Caching should be used to decrease server load and reduce the amount of data browsers need to download while browsing your site.
Fetching something over the network is both slow and expensive. Large responses require many roundtrips between the client and server, which delays when they are available and when the browser can process them, and also incurs data costs for the visitor. As a result, the ability to cache and reuse previously fetched resources is a critical aspect of optimizing for performance.
Enable caching of your page resources so browsers can reuse resources that have already been downloaded. The
Cache-Control response header is used to specify the caching policy of each URL: the
no-store setting prevents all browser caching and the
no-cache setting forces the browser to check with the server if a cached version is out-of-date before using the cached copy. For page resources, we recommend that
no-store are not set. This configuration means a browser will always cache resources and will immediately reuse them if needed without having to contact the server again. Warning: You must have a strategy for how updated versions of your page resources are going to replace the cached versions. Generally, each updated resource should use a new URL to force browsers to fetch the new version. This is referred to as “cache busting” and is built into many web frameworks.
Use long caching times
Configure page resources to have long caching times so browser caches will retain them for longer. The cache duration of each resource URL can be specified by either 1) setting an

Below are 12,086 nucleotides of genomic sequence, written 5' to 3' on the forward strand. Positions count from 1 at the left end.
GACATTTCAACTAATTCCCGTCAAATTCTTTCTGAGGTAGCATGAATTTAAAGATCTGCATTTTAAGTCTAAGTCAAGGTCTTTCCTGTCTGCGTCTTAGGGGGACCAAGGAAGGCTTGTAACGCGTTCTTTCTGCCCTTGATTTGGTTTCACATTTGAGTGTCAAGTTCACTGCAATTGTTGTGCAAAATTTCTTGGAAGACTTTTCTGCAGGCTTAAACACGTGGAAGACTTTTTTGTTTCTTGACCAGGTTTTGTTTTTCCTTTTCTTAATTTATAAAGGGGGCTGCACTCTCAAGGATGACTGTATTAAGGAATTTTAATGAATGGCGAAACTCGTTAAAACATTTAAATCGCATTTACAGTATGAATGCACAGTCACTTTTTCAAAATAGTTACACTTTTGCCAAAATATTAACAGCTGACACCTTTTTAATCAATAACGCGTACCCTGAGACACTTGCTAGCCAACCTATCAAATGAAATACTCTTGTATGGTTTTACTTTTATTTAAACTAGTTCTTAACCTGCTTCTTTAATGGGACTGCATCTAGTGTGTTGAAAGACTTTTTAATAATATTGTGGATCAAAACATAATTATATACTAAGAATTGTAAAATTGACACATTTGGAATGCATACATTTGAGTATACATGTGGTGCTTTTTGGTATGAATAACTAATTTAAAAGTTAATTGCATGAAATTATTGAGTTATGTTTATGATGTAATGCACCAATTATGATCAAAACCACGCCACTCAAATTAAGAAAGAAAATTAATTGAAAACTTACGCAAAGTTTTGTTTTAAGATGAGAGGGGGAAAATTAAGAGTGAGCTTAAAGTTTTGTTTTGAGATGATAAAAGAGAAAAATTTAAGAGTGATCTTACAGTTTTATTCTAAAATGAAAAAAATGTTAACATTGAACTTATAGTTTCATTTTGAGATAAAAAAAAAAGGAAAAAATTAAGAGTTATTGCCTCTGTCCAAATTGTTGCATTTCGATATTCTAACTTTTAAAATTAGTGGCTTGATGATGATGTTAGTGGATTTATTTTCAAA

Expires response header which specifies the point in time the response becomes stale such as
Expires: Fri, 10 Aug 2019 20:00:00 GMT or 2) adding a
max-age directive to the
Cache-Control response header that specifies the number of seconds the response is valid for such as
Cache-Control: max-age=3600 for 1 hour. If
Expires are both used,
max-age takes priority. We recommend setting the cache time of page resources to at least 24 hours.
Avoid duplicate resources
The same page resource should always be served from the same URL to improve caching efficiency. Browsers will only reuse a cached resource if the resource is requested from the exact same URL as before. If the same resource is available over multiple URLs, this can lead to extra browser requests. For example, say a browser cached a resource from
http://example.com/jq.js and later had to request identical content from these URLs while browsing (where the URL differences are highlighted):
http:// www. example.com/jq.js,
http://example.com/ jquery .js,
http://example.com/ libs/ jq.js,
http://example.com/jq.js ?a=1&v=3.2. As none of the URLs are exact matches, the same content would need to be downloaded when each URL was first seen as a cached response from a different URL cannot be used instead. For caching to happen, URLs must have matching protocols, filenames, folders, query parameters and even query parameter ordering. Avoid caching issues like this by making sure each unique page resource is referenced using a single consistent URL.
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